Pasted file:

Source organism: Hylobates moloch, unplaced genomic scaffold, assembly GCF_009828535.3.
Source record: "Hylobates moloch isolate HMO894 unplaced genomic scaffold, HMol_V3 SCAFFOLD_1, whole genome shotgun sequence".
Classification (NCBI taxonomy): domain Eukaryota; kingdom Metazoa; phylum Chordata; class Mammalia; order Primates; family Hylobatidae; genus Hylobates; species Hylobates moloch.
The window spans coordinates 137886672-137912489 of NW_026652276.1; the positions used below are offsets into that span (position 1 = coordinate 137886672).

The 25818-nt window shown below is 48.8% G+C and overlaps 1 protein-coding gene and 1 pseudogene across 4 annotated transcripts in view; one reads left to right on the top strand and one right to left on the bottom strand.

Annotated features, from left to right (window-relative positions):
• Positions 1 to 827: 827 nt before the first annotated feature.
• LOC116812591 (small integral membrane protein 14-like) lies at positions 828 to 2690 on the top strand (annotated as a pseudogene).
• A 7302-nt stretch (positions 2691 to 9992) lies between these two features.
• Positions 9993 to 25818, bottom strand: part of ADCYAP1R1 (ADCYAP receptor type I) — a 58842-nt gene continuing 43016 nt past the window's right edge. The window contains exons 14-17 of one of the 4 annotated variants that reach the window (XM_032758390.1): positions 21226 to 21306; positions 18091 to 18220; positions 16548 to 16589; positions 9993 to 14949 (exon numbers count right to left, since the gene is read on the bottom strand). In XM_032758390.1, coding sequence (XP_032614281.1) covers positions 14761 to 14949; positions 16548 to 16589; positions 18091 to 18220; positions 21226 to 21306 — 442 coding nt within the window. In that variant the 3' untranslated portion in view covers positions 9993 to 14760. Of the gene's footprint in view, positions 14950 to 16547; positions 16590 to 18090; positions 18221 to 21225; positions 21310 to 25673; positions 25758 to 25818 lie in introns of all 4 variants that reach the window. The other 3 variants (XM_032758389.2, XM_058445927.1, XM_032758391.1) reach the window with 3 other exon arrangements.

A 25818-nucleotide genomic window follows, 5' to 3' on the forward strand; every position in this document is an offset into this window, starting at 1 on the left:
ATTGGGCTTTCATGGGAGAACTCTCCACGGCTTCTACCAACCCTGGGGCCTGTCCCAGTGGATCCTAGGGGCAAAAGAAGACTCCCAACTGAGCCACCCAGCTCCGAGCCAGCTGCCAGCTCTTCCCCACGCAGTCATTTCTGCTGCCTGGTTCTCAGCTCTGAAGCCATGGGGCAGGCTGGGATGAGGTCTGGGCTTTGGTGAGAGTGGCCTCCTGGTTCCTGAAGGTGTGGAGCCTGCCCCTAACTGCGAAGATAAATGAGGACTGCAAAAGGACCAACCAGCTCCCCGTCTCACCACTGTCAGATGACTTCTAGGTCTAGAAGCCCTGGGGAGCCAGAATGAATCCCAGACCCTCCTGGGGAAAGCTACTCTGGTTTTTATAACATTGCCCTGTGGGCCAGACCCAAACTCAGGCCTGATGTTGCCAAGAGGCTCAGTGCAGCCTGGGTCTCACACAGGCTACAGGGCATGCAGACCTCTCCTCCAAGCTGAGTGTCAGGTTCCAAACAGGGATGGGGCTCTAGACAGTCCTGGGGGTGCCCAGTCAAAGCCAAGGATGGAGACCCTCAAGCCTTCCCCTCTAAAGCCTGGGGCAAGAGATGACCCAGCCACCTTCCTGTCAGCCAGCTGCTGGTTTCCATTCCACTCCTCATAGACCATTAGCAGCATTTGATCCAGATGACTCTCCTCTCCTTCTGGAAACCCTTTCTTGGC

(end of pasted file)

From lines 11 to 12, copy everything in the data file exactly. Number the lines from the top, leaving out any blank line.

A 25818-nucleotide genomic window follows, 5' to 3' on the forward strand; every position in this document is an offset into this window, starting at 1 on the left:
ATTGGGCTTTCATGGGAGAACTCTCCACGGCTTCTACCAACCCTGGGGCCTGTCCCAGTGGATCCTAGGGGCAAAAGAAGACTCCCAACTGAGCCACCCAGCTCCGAGCCAGCTGCCAGCTCTTCCCCACGCAGTCATTTCTGCTGCCTGGTTCTCAGCTCTGAAGCCATGGGGCAGGCTGGGATGAGGTCTGGGCTTTGGTGAGAGTGGCCTCCTGGTTCCTGAAGGTGTGGAGCCTGCCCCTAACTGCGAAGATAAATGAGGACTGCAAAAGGACCAACCAGCTCCCCGTCTCACCACTGTCAGATGACTTCTAGGTCTAGAAGCCCTGGGGAGCCAGAATGAATCCCAGACCCTCCTGGGGAAAGCTACTCTGGTTTTTATAACATTGCCCTGTGGGCCAGACCCAAACTCAGGCCTGATGTTGCCAAGAGGCTCAGTGCAGCCTGGGTCTCACACAGGCTACAGGGCATGCAGACCTCTCCTCCAAGCTGAGTGTCAGGTTCCAAACAGGGATGGGGCTCTAGACAGTCCTGGGGGTGCCCAGTCAAAGCCAAGGATGGAGACCCTCAAGCCTTCCCCTCTAAAGCCTGGGGCAAGAGATGACCCAGCCACCTTCCTGTCAGCCAGCTGCTGGTTTCCATTCCACTCCTCATAGACCATTAGCAGCATTTGATCCAGATGACTCTCCTCTCCTTCTGGAAACCCTTTCTTGGC